Originally Posted by MarkV
The Lower Canadian economy was boosted by the effective closure of the Baltic during the Napoleonic war when the important timber trade shifted to Canada. Part of my own family had been timber merchants and ship owners trading with the Baltic for at least a century and shifted their business entirely to the North Atlantic trade with Canada. The British ship building industry both merchant and naval became dependent upon Canada for masts and spars - much of the timber coming down the St Lawrence.
The Eastern North American white pine was the tree of choice for masts and spars, light but strong due to its' slow growth. Running up to the American Revolution the Royal Navy's confiscation of the trees running up rivers like the Penobscot in Maine became a major source of grievance with New England Colonists. The British Navy would mark the white pines with this mark made with three axe marks known as the "King's Broad Arrow"and with the mark made the tree became the property of the crown, a practice the Royal Navy began in North America in 1691, here is what the mark looked like:
It was a source of grievance with New Englanders to the point of the American colonists deliberately seeking out and cutting the trees so marked. Here is a quote demonstrating the extent of the grievance:
The Revolutionary War was about many things, and Eastern White Pine weighed heavy on the minds and hearts of the colonists desire for independence. Some historians believe that denial of use of these trees was at least as instrumental as taxation of tea in bringing about the American Revolution and the first acts of rebellion against British rule. In fact, the Eastern White Pine was the emblem emblazoned on the first colonial flag, including one bearing a white pine purportedly flown at the Battle of Bunker Hill.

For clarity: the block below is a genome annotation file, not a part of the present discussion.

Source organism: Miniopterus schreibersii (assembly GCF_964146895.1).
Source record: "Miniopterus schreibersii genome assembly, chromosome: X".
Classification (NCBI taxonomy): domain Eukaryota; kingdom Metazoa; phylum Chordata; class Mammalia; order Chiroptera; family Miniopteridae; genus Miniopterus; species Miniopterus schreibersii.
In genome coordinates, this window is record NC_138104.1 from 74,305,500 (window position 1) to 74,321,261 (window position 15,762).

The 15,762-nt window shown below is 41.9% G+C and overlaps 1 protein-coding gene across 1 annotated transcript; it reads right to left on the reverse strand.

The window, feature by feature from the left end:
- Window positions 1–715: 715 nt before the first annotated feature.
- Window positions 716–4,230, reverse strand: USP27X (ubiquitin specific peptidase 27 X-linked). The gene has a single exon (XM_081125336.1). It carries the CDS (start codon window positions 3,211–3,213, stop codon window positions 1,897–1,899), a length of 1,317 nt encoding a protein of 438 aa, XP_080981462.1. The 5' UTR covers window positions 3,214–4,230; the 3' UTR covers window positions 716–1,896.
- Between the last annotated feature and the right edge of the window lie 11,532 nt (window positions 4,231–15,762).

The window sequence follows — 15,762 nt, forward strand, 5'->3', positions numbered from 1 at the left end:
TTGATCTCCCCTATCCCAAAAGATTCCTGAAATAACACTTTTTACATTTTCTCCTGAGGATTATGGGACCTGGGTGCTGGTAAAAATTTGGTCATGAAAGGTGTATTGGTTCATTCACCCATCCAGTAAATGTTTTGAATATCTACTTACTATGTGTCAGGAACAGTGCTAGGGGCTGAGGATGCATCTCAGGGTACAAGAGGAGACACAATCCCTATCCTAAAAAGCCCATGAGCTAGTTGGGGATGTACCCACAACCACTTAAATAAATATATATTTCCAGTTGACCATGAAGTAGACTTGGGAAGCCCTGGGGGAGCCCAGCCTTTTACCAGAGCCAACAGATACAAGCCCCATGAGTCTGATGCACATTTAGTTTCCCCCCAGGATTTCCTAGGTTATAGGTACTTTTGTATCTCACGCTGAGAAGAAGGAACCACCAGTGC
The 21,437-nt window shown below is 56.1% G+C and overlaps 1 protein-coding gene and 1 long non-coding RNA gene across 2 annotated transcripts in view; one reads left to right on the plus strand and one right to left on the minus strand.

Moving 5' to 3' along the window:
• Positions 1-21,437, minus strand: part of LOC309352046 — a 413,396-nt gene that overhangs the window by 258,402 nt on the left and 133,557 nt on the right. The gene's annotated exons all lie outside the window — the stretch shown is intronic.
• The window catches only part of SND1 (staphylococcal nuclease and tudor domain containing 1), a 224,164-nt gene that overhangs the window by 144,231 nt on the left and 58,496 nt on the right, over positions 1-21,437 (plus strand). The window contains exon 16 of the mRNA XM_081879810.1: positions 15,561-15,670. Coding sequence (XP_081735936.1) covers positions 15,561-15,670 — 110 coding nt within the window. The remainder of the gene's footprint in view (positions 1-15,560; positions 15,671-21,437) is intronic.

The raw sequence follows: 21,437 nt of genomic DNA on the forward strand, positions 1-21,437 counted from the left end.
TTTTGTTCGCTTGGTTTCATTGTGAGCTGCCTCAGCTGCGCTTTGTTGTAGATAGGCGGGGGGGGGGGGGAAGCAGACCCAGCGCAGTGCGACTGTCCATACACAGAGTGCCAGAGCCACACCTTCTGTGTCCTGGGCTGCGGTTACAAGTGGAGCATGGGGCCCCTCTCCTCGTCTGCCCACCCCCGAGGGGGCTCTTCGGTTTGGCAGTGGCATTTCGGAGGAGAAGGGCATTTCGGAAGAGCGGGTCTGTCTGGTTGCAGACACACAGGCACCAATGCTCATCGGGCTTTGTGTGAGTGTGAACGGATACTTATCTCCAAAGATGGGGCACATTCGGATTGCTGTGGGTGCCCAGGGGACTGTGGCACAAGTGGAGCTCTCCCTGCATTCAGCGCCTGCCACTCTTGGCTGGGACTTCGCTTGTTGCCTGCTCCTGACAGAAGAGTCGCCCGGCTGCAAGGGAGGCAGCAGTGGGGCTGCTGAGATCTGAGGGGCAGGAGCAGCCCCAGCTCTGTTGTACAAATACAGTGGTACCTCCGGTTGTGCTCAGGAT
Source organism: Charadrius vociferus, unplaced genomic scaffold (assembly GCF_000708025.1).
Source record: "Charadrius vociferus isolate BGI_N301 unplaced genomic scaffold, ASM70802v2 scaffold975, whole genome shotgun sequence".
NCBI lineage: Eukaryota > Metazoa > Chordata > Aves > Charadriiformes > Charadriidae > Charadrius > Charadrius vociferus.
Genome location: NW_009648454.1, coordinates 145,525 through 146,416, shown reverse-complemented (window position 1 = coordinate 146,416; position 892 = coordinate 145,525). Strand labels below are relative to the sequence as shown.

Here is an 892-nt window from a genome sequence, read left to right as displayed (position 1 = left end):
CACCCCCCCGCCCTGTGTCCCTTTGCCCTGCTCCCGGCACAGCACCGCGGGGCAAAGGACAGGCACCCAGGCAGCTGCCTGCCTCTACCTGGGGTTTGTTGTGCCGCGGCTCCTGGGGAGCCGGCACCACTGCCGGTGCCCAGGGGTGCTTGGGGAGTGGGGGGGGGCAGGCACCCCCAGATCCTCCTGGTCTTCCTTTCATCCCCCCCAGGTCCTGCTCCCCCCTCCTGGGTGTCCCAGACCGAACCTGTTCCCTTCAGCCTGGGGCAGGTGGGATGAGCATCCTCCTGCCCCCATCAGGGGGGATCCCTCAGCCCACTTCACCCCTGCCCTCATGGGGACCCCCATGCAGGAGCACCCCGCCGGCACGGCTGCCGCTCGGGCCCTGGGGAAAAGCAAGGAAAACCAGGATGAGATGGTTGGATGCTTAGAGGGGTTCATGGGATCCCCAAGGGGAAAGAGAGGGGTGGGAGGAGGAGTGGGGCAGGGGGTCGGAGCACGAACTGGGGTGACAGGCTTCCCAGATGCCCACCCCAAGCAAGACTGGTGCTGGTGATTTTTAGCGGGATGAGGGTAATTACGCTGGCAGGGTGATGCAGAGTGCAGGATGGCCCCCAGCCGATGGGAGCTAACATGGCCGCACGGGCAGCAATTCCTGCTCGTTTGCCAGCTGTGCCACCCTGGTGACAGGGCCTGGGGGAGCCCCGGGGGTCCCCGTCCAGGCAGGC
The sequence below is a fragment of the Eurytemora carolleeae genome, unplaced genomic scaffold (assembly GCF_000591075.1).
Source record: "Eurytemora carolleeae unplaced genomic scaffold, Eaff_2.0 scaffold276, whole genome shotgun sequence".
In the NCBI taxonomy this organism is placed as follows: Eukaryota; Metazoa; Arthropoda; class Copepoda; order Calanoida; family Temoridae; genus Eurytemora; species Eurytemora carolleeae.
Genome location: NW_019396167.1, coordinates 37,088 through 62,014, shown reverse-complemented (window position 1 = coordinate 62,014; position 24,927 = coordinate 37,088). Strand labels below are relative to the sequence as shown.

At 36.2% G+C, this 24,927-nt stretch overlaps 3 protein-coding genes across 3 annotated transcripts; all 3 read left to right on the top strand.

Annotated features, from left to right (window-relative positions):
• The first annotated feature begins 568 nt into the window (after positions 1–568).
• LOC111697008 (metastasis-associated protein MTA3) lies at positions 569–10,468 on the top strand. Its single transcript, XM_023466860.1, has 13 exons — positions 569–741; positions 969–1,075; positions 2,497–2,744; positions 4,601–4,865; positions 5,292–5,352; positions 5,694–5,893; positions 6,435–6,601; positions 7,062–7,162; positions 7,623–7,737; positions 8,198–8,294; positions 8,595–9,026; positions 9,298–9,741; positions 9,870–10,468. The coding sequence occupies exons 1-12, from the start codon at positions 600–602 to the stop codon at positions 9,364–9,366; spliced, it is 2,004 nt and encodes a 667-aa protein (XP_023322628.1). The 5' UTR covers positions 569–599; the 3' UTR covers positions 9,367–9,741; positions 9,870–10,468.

Here is the "Eastern White Pine Flag" that was purportedly flown at the Battle of Bunker Hill:
That doesn't seem to be much of a flag to rally behind but it is noteworthy that the white pine is the symbol on the the State of Maine's flag, where most of the white pine masts were harvested in British North America prior to the revolution:
After the Revolutionary war the British continued the practice of confiscating white pines for masts for the British Navy in the neighboring (to Maine - then part of Massachusetts) colony of New Brunswick (then part of the colony of Nova Scotia). The two great rivers of New Brunswick - the Miramichi and the St John Rivers (which I live on) were the main rivers the Royal Navy scoured for suitable white pines for ship masts, and indeed, as Mark states, this became very urgent and more pronounced during the Napoleonic Wars once Baltic supplies were cut off, and the St Lawrence river and its' tributaries in Lower Canada were also an important source.
A discussion of the practice of confiscating white pines in pre-revolutionary America using the "King's Broad Arrow" mark and the agitation it created is here:
kings broad arrow/